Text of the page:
Eclipse By Fire! Smoky Haze Pervades Night Sky, Darkens Moon

Did you see the Moon last night? I walked outside at 10:30 p.m. and was stunned to see a dark, burnt-orange Full Moon as if September’s eclipse had arrived a month early. Why? Heavy smoke from forest fires in Washington, California and Montana has now spread to cover nearly half the country in a smoky pall, soaking up starlight and muting the moonlight.

If this is what global warming has in store for us, skywatchers will soon have to take a forecast of “clear skies” with a huge grain of salt.

The Pacific Northwest is abundantly dotted with wildfires in Washington, Oregon, Idaho and Montana in this Aqua satellite image taken on August 25, 2015. Actively burning areas, detected by MODIS’s thermal bands, are outlined in red. Smoke from the fires has been drifting east, blanketing Midwestern skies and blotting out the stars at night. Credit: NASA image courtesy Jeff Schmaltz, MODIS Rapid Response Team

By day, the sky appears the palest of blues. By night, the stars are few if any, and the Moon appears faint, the color of fire and strangely remote. Despite last night’s clear skies, only the star Vega managed to penetrate the gloom. I never saw my shadow even at midnight when the Moon had climbed high into the southern sky.

Last night’s Full Moon seen through an 8-inch telescope at 11:30 p.m. The colors are true. Credit: Bob King

We’ve seen this smoke before. Back in July, Canadian forest fires wafted south and west and covered much of the northern half of the U.S., giving us red suns in the middle of the afternoon and leaving only enough stars to count with two hands at night. On the bright side, the Moon is fascinating to observe. I set up the telescope last night and spend a half hour watching this unexpected “eclipse”; sunsets appear positively atomic. The size of the smoke particles is just right for filtering out or scattering away blues, greens and even yellow from white light. Vivid reds, pinks and oranges remain to tint anything bright enough to penetrate the haze.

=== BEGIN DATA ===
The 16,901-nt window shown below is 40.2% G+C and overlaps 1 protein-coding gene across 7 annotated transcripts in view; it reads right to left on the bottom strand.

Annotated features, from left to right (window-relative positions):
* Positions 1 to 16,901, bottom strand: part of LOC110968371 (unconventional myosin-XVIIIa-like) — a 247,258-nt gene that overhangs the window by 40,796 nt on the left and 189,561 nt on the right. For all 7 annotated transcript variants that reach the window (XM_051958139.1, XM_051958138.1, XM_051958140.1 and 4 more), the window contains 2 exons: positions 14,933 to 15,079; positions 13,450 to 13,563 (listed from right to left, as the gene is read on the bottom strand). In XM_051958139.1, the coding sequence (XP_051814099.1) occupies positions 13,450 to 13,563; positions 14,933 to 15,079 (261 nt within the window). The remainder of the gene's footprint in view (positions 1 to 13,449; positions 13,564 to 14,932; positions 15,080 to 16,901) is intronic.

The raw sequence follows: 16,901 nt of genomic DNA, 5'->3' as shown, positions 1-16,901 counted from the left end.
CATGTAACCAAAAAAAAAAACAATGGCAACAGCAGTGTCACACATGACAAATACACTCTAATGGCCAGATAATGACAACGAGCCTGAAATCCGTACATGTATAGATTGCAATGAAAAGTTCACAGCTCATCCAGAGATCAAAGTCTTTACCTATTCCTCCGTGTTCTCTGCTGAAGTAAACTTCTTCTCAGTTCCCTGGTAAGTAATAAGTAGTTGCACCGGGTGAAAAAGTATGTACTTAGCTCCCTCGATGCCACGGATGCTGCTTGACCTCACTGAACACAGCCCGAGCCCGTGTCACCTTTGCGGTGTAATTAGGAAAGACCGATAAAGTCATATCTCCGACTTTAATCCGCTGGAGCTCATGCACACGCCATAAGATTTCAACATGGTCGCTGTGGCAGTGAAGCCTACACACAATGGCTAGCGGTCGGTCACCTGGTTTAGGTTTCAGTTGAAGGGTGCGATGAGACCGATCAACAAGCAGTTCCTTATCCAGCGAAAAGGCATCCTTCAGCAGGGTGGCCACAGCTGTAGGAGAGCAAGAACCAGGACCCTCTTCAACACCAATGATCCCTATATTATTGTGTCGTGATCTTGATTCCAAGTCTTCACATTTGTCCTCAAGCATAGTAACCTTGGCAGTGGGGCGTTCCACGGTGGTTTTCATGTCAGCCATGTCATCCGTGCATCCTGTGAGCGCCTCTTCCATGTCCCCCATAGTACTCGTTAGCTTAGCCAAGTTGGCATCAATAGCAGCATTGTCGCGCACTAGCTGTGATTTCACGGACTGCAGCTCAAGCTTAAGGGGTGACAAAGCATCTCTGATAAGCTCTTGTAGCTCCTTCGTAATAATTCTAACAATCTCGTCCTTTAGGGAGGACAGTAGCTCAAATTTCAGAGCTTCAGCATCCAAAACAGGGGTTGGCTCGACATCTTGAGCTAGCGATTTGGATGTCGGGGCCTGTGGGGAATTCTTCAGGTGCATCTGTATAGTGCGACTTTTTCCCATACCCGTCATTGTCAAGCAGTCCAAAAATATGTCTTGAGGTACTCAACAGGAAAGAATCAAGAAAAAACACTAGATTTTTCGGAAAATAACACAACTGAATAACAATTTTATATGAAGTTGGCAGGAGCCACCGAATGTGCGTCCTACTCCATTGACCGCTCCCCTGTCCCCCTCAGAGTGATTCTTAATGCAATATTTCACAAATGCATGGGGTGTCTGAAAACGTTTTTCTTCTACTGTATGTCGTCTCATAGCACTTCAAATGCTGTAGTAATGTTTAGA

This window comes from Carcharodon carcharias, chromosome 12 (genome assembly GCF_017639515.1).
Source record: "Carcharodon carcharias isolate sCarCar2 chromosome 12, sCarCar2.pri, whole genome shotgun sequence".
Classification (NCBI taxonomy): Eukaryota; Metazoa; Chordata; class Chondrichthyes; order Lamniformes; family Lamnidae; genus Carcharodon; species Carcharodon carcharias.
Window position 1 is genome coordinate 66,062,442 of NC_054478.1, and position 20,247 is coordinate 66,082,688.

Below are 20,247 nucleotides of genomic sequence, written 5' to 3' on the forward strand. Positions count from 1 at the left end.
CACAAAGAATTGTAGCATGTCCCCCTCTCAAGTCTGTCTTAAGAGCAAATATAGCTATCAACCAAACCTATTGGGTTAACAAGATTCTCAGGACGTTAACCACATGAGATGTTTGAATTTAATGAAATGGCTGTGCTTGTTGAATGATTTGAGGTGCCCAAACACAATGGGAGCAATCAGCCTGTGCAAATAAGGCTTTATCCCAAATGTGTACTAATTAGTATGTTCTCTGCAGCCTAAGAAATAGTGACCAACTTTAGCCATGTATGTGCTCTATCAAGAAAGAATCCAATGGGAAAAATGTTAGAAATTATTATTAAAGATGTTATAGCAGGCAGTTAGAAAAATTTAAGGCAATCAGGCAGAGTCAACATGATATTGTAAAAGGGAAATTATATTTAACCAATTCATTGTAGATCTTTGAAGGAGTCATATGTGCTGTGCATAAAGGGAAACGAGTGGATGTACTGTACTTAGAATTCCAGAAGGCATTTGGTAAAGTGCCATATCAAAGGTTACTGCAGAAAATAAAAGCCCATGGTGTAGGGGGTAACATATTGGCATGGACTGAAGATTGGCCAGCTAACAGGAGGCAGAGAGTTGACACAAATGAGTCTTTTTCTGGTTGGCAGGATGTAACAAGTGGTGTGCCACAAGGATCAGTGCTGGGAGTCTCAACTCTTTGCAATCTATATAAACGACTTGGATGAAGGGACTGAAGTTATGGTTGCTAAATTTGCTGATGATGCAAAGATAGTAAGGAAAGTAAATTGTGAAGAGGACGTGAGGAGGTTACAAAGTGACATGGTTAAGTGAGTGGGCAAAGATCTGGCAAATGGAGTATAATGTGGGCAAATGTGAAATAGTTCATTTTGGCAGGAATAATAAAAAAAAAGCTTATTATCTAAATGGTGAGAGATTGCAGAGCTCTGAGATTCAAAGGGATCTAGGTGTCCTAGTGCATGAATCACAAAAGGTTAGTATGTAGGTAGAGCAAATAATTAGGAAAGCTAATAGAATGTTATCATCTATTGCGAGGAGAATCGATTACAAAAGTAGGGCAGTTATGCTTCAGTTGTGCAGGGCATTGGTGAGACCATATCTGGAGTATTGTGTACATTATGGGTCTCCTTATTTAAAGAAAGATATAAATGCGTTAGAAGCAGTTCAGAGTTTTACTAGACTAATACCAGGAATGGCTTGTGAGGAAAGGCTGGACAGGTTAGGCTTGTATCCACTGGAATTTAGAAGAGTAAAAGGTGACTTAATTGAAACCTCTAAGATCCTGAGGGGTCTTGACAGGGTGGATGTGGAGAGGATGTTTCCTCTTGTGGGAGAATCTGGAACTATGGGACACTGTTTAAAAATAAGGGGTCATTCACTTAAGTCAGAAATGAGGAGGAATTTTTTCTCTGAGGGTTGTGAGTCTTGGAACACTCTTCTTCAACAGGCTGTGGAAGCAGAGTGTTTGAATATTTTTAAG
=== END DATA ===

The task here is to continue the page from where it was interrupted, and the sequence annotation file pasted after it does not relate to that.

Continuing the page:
GOES-8 satellite view of the central U.S. taken at 8:15 a.m. CDT August 30, 2015 show a veil of grayish forest fire smoke covering much of the Midwest with clearer conditions to the southeast. The red line is the approximate border between the two. Credit: NOAA

But smoke can cause harm, too. Forest fire smoke contains carbon monoxide, carbon dioxide and soot. On especially smoky days, you can even smell the odor of burning trees in the air at ground level. Some may suffer from burning eyes, asthma or bronchitis on especially smoky days even a thousand miles from the source fires.

Wide-angle view of last night’s Moon. Notice that the smoke is thicker along the horizontal – left and right of the Moon. Above, at a higher elevation, we see through less smoke, so the moonlit sky is a bit brighter there. No stars are visible. Credit: Bob King

On clear, blue-sky days, I’ve watched the smoke creep in from the west. It begins a light haze and slowly covers the entire sky in a matter of several hours, often showing a banded structure in the direction of the Sun. A little smoke is OK for observing, but once it’s thick enough to redden the Moon even hours after moonrise, you can forget about using your telescope for stargazing. Sometimes, a passing thunderstorm and cold front clears the sky again. Sometimes not.

The only cures for fire soot are good old-fashioned rain and the colder weather that arrives with fall. In the meantime, many of us will spend our evenings reading about the stars instead of looking at them.

Bob King

I'm a long-time amateur astronomer and member of the American Association of Variable Star Observers (AAVSO). My observing passions include everything from auroras to Z Cam stars. I also write a daily astronomy blog called Astro Bob. My new book, "Wonders of the Night Sky You Must See Before You Die", a bucket list of essential sky sights, will publish in April. It's currently available for pre-order at Amazon and BN.

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